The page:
Minutes after Trudeau's comments, the Conservatives sent out a tweet attacking his remarks.

That message continued earlier attempts by the Conservatives to pin Erskine-Smith's ideas on the prime minister.

"Justin Trudeau and the Liberals are looking to legalize hard drugs like heroin, crack cocaine and crystal meth," says a Conservative news release sent out on Tuesday.

(Erskine-Smith points out that he is not advocating legalization. Drug traffickers and producers would still be prosecuted under his proposals.)

Both the Liberals and Conservatives are engaged in a sort of Twister version of the old blame game — attacking their opponents for proposals coming from the back bench while bending over backward to avoid being held accountable for their own MPs' bills.

Scheer not ruling out support for abortion bill

The Liberals have been eager to present Wagantall's bill as evidence of an under-the-radar Conservative quest to undermine access to abortion services.

"Clearly what the Conservative Party has been saying throughout the last month is that they were willing to reopen the debate," Minister of Economic Development and Official Languages Mélanie Joly told reporters last week.

"As leader of the Conservatives, Mr. Scheer has always discouraged members of his caucus from introducing items that will open this debate," says a statement from Scheer's spokesperson, Simon Jefferies.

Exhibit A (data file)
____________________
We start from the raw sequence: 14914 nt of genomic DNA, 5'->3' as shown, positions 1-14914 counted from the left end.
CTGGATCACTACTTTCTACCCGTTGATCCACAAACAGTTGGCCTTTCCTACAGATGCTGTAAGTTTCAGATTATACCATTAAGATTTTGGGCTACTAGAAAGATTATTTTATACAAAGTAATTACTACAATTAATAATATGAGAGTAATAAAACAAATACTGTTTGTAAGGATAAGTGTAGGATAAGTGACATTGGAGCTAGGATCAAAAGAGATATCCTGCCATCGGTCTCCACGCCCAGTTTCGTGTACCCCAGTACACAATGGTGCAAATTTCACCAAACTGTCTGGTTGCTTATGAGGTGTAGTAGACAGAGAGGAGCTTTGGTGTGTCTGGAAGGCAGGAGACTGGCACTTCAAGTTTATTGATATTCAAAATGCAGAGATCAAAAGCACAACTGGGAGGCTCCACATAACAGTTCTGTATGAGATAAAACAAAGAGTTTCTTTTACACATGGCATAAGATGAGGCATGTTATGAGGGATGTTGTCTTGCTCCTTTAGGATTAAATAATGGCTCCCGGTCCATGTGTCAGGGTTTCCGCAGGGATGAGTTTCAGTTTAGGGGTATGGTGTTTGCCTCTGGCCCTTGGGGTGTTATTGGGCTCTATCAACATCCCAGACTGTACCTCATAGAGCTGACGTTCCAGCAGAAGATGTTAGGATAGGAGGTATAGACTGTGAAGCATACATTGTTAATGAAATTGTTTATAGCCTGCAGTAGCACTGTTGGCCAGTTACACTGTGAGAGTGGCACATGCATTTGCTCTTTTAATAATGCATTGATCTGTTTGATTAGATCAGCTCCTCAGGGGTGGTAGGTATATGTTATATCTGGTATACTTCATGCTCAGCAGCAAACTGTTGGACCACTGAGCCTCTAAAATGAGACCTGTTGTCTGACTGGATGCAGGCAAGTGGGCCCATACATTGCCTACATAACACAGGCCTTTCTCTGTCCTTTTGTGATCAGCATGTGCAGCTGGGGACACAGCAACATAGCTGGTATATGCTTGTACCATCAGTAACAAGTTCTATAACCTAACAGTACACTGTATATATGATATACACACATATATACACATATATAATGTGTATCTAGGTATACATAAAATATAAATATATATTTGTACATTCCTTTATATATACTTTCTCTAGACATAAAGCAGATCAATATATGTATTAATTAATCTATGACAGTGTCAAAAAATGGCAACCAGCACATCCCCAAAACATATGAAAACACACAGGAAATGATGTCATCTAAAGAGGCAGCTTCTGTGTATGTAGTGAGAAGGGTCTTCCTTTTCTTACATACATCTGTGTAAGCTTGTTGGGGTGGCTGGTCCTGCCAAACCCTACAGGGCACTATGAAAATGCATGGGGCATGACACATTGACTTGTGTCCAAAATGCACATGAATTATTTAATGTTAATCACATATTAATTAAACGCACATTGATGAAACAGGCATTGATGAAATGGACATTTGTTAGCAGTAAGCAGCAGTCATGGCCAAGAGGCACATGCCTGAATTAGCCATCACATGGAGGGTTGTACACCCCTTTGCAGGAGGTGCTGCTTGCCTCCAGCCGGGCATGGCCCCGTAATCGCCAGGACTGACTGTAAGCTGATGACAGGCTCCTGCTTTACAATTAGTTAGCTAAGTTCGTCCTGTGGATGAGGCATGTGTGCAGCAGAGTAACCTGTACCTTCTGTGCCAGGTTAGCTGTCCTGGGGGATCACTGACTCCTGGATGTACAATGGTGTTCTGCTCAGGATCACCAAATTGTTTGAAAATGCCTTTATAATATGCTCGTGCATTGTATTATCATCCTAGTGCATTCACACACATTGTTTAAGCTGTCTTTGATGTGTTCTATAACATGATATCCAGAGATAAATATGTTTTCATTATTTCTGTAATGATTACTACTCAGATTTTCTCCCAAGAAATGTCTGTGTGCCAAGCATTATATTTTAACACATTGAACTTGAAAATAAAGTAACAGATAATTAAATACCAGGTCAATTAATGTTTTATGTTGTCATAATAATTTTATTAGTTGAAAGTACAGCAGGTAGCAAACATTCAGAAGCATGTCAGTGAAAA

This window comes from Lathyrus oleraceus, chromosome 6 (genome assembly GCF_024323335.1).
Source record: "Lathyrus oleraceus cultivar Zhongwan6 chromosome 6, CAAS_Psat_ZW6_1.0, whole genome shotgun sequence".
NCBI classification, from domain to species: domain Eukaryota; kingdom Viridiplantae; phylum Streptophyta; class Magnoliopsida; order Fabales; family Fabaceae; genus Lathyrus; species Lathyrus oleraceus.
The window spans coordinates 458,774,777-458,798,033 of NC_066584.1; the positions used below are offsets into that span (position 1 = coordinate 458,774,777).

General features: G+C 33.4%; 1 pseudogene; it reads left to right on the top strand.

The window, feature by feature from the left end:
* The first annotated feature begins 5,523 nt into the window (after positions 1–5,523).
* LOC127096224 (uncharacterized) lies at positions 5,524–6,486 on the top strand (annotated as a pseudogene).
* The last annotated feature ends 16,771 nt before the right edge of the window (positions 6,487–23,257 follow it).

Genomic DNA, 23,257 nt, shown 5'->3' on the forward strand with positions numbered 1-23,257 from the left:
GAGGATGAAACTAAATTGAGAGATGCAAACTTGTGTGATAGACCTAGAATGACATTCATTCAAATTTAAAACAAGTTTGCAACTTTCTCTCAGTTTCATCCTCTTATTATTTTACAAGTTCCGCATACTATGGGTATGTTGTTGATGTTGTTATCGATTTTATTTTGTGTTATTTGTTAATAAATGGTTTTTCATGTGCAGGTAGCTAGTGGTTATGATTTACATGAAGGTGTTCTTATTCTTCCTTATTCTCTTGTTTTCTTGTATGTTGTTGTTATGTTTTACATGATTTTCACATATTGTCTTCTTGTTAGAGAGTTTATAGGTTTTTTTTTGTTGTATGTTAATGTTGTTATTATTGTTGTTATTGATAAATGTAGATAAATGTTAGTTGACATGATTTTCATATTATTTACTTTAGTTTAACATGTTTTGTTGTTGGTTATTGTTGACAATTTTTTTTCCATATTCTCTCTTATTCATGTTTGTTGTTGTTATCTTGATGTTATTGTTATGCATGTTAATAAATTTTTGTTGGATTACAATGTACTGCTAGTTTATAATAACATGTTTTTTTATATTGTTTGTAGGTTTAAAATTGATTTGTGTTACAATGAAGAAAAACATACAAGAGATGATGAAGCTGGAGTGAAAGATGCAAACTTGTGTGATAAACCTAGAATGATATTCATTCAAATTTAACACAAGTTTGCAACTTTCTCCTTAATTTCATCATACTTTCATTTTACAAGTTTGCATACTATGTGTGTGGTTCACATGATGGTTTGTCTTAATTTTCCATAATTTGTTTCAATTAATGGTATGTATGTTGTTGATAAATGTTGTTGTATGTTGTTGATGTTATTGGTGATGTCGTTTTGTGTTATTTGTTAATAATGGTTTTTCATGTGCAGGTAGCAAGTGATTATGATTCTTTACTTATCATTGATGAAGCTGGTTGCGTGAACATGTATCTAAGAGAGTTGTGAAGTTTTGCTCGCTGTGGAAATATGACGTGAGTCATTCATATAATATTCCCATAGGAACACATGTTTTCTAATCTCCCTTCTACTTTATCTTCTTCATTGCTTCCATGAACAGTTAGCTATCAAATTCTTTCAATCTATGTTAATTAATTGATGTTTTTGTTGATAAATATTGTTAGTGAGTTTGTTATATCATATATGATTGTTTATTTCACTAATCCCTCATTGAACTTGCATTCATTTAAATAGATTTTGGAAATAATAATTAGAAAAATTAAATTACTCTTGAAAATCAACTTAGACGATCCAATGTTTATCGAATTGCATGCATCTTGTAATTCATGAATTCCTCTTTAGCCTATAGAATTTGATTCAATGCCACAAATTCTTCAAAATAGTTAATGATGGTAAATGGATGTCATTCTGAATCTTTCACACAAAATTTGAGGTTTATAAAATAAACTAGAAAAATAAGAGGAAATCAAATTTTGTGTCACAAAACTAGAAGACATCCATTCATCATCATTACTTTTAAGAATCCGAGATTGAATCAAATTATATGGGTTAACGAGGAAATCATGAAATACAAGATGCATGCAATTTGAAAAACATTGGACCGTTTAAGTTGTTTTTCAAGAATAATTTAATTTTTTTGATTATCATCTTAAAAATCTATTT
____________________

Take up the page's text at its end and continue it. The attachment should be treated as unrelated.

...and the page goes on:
Jefferies also took care to avoid driving a wedge between the party and voters who support Wagantall's position, noting that Scheer is personally opposed to abortion and, like a great many Canadians, "finds the practice of getting an abortion specifically to avoid having a baby girl abhorrent.

"This will be a free vote within the Conservative caucus."

Jefferies did not respond to specific questions about how Scheer would vote on the matter.

It's entirely possible the bill will not come to a vote until the fall, by which time Scheer will have been replaced by a new Conservative leader.

'Absurd' attack

Erskine-Smith said the finger-pointing over private members bills can make it difficult to have a credible conversation about public policy.

"I think it is unfortunate politics both ways if we suggest the initiatives of backbenchers are official party policy or official government policy," said Erskine-Smith.

"I think we should welcome private members bills that advance serious conversations in a sensible way."

Erskine-Smith pointed out that the Canadian Mental Health Association, the Canadian Public Health Association and public health officials in British Columbia and Toronto have all called for some form of drug decriminalization. He also questioned whether Wagantall's bill enjoys the same level of expert consensus.

CBC News asked for an interview with Wagantall. While her office confirmed the request was passed on to her, she did not respond by time of publication.

Erskine-Smith, meanwhile, said he finds the politicization of the whole debate disappointing.

"Maybe it emphasizes the difficulties of discussing sensible drug policy in a serious way in Canada."

About the Author

Catherine Cullen

Parliamentary Bureau

Catherine Cullen is a senior reporter covering politics and Parliament Hill in Ottawa.